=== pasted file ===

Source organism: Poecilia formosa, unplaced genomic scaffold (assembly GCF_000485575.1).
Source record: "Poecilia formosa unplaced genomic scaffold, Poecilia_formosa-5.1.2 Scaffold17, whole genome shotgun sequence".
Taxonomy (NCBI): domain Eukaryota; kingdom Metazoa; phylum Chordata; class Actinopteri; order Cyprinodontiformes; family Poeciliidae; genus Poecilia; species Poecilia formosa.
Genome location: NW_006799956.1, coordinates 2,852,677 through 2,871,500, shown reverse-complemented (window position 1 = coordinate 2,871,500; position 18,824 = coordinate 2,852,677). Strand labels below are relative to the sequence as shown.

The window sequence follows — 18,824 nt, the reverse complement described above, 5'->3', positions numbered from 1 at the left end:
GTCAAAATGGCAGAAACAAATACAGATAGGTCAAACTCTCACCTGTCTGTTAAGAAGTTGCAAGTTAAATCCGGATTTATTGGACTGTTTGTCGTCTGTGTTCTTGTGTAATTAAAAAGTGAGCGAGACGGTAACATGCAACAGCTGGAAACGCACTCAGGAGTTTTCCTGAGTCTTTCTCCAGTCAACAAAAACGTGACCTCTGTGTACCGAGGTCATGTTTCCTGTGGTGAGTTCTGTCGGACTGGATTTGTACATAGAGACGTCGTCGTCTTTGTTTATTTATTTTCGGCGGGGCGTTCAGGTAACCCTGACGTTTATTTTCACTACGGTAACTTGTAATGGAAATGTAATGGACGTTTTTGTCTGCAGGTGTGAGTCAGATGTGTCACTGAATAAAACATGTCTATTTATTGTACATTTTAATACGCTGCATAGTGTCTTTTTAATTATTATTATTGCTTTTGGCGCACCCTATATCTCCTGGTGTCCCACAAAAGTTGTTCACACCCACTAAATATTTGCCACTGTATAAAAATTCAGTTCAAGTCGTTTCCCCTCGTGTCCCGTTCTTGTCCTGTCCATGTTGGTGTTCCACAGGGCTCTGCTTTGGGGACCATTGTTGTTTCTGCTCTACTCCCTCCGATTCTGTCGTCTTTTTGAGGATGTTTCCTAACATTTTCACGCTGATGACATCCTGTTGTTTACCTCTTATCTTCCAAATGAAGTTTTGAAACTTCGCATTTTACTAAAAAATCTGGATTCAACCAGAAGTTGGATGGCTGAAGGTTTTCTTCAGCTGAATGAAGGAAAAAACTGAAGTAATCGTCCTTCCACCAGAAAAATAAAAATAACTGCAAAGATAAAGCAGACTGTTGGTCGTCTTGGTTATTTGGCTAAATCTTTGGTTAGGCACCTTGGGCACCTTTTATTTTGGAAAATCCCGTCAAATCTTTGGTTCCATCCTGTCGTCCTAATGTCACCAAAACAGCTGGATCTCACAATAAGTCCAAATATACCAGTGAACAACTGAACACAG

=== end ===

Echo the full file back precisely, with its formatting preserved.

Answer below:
Source organism: Poecilia formosa, unplaced genomic scaffold (assembly GCF_000485575.1).
Source record: "Poecilia formosa unplaced genomic scaffold, Poecilia_formosa-5.1.2 Scaffold17, whole genome shotgun sequence".
Taxonomy (NCBI): domain Eukaryota; kingdom Metazoa; phylum Chordata; class Actinopteri; order Cyprinodontiformes; family Poeciliidae; genus Poecilia; species Poecilia formosa.
Genome location: NW_006799956.1, coordinates 2,852,677 through 2,871,500, shown reverse-complemented (window position 1 = coordinate 2,871,500; position 18,824 = coordinate 2,852,677). Strand labels below are relative to the sequence as shown.

The window sequence follows — 18,824 nt, the reverse complement described above, 5'->3', positions numbered from 1 at the left end:
GTCAAAATGGCAGAAACAAATACAGATAGGTCAAACTCTCACCTGTCTGTTAAGAAGTTGCAAGTTAAATCCGGATTTATTGGACTGTTTGTCGTCTGTGTTCTTGTGTAATTAAAAAGTGAGCGAGACGGTAACATGCAACAGCTGGAAACGCACTCAGGAGTTTTCCTGAGTCTTTCTCCAGTCAACAAAAACGTGACCTCTGTGTACCGAGGTCATGTTTCCTGTGGTGAGTTCTGTCGGACTGGATTTGTACATAGAGACGTCGTCGTCTTTGTTTATTTATTTTCGGCGGGGCGTTCAGGTAACCCTGACGTTTATTTTCACTACGGTAACTTGTAATGGAAATGTAATGGACGTTTTTGTCTGCAGGTGTGAGTCAGATGTGTCACTGAATAAAACATGTCTATTTATTGTACATTTTAATACGCTGCATAGTGTCTTTTTAATTATTATTATTGCTTTTGGCGCACCCTATATCTCCTGGTGTCCCACAAAAGTTGTTCACACCCACTAAATATTTGCCACTGTATAAAAATTCAGTTCAAGTCGTTTCCCCTCGTGTCCCGTTCTTGTCCTGTCCATGTTGGTGTTCCACAGGGCTCTGCTTTGGGGACCATTGTTGTTTCTGCTCTACTCCCTCCGATTCTGTCGTCTTTTTGAGGATGTTTCCTAACATTTTCACGCTGATGACATCCTGTTGTTTACCTCTTATCTTCCAAATGAAGTTTTGAAACTTCGCATTTTACTAAAAAATCTGGATTCAACCAGAAGTTGGATGGCTGAAGGTTTTCTTCAGCTGAATGAAGGAAAAAACTGAAGTAATCGTCCTTCCACCAGAAAAATAAAAATAACTGCAAAGATAAAGCAGACTGTTGGTCGTCTTGGTTATTTGGCTAAATCTTTGGTTAGGCACCTTGGGCACCTTTTATTTTGGAAAATCCCGTCAAATCTTTGGTTCCATCCTGTCGTCCTAATGTCACCAAAACAGCTGGATCTCACAATAAGTCCAAATATACCAGTGAACAACTGAACACAG